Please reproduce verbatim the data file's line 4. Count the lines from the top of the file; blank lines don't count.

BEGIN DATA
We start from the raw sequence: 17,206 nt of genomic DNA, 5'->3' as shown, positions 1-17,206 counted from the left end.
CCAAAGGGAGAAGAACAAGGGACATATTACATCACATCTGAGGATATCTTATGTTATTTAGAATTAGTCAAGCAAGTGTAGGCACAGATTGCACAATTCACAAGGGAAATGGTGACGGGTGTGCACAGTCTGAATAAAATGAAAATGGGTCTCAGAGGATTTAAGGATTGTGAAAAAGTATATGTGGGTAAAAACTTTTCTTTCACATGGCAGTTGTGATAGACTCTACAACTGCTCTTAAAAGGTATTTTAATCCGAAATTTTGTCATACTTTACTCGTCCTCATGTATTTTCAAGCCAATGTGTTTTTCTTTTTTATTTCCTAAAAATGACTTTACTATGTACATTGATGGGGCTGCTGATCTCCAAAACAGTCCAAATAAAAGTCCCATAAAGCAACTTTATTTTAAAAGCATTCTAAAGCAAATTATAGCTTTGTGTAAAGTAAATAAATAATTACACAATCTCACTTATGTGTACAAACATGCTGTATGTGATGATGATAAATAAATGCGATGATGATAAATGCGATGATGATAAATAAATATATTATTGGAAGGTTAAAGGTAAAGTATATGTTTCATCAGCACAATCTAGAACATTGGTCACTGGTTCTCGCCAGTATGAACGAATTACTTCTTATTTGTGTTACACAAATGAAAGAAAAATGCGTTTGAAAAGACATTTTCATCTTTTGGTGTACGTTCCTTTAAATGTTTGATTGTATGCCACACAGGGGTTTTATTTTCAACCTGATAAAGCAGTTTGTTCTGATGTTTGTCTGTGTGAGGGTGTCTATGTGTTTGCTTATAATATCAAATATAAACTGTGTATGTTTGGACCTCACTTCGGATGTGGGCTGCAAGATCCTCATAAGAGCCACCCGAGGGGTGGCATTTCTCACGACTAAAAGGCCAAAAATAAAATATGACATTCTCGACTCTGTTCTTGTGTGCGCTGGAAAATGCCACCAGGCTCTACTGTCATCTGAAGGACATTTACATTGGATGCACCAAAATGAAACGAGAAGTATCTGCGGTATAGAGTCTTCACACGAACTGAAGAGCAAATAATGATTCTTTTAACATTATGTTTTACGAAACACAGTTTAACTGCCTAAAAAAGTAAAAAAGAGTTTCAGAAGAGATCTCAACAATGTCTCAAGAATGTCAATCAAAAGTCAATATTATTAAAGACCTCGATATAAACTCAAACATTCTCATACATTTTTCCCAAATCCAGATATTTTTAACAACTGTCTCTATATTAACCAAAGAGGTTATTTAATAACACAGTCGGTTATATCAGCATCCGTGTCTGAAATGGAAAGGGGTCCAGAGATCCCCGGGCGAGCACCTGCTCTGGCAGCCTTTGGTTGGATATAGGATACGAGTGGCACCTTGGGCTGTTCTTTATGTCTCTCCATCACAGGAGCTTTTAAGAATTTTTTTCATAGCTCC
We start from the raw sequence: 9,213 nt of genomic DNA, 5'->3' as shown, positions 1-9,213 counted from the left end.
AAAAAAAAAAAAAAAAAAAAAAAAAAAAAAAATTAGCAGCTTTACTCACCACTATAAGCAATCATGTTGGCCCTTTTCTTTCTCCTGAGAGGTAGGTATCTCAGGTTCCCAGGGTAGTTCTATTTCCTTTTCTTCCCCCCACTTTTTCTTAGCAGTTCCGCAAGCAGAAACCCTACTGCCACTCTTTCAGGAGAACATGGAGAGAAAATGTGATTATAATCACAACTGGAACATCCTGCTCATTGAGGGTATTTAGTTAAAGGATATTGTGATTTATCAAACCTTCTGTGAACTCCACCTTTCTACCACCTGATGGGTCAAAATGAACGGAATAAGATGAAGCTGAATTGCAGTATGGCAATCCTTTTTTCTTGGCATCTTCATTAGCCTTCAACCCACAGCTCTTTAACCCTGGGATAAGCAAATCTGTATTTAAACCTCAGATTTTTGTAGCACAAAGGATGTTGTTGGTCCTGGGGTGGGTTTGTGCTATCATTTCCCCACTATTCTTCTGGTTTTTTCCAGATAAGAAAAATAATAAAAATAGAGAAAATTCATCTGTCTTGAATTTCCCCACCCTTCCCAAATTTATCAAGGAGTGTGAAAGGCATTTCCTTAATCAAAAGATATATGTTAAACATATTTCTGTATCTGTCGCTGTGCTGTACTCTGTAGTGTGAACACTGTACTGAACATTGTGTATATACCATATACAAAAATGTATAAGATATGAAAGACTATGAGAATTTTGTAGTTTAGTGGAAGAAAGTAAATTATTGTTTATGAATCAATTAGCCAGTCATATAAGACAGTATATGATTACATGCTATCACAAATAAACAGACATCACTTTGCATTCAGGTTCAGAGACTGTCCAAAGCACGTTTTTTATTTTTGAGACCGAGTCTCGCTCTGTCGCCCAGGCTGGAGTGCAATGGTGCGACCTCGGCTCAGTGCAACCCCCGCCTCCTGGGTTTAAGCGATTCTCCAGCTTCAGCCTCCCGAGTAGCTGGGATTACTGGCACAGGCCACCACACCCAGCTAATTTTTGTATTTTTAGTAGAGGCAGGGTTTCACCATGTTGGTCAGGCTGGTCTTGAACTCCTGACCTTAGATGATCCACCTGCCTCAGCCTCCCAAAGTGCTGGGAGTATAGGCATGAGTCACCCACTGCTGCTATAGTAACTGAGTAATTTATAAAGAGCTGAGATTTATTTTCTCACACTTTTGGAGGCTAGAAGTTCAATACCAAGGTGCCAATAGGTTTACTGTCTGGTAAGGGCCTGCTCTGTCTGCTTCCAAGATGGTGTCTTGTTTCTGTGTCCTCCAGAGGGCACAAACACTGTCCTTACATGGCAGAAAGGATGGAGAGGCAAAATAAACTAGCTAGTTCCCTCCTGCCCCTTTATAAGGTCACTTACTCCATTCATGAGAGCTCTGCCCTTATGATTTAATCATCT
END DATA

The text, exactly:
AAAAAAAAAAAAAAAAAAAAAAAAAAAAAAAATTAGCAGCTTTACTCACCACTATAAGCAATCATGTTGGCCCTTTTCTTTCTCCTGAGAGGTAGGTATCTCAGGTTCCCAGGGTAGTTCTATTTCCTTTTCTTCCCCCCACTTTTTCTTAGCAGTTCCGCAAGCAGAAACCCTACTGCCACTCTTTCAGGAGAACATGGAGAGAAAATGTGATTATAATCACAACTGGAACATCCTGCTCATTGAGGGTATTTAGTTAAAGGATATTGTGATTTATCAAACCTTCTGTGAACTCCACCTTTCTACCACCTGATGGGTCAAAATGAACGGAATAAGATGAAGCTGAATTGCAGTATGGCAATCCTTTTTTCTTGGCATCTTCATTAGCCTTCAACCCACAGCTCTTTAACCCTGGGATAAGCAAATCTGTATTTAAACCTCAGATTTTTGTAGCACAAAGGATGTTGTTGGTCCTGGGGTGGGTTTGTGCTATCATTTCCCCACTATTCTTCTGGTTTTTTCCAGATAAGAAAAATAATAAAAATAGAGAAAATTCATCTGTCTTGAATTTCCCCACCCTTCCCAAATTTATCAAGGAGTGTGAAAGGCATTTCCTTAATCAAAAGATATATGTTAAACATATTTCTGTATCTGTCGCTGTGCTGTACTCTGTAGTGTGAACACTGTACTGAACATTGTGTATATACCATATACAAAAATGTATAAGATATGAAAGACTATGAGAATTTTGTAGTTTAGTGGAAGAAAGTAAATTATTGTTTATGAATCAATTAGCCAGTCATATAAGACAGTATATGATTACATGCTATCACAAATAAACAGACATCACTTTGCATTCAGGTTCAGAGACTGTCCAAAGCACGTTTTTTATTTTTGAGACCGAGTCTCGCTCTGTCGCCCAGGCTGGAGTGCAATGGTGCGACCTCGGCTCAGTGCAACCCCCGCCTCCTGGGTTTAAGCGATTCTCCAGCTTCAGCCTCCCGAGTAGCTGGGATTACTGGCACAGGCCACCACACCCAGCTAATTTTTGTATTTTTAGTAGAGGCAGGGTTTCACCATGTTGGTCAGGCTGGTCTTGAACTCCTGACCTTAGATGATCCACCTGCCTCAGCCTCCCAAAGTGCTGGGAGTATAGGCATGAGTCACCCACTGCTGCTATAGTAACTGAGTAATTTATAAAGAGCTGAGATTTATTTTCTCACACTTTTGGAGGCTAGAAGTTCAATACCAAGGTGCCAATAGGTTTACTGTCTGGTAAGGGCCTGCTCTGTCTGCTTCCAAGATGGTGTCTTGTTTCTGTGTCCTCCAGAGGGCACAAACACTGTCCTTACATGGCAGAAAGGATGGAGAGGCAAAATAAACTAGCTAGTTCCCTCCTGCCCCTTTATAAGGTCACTTACTCCATTCATGAGAGCTCTGCCCTTATGATTTAATCATCT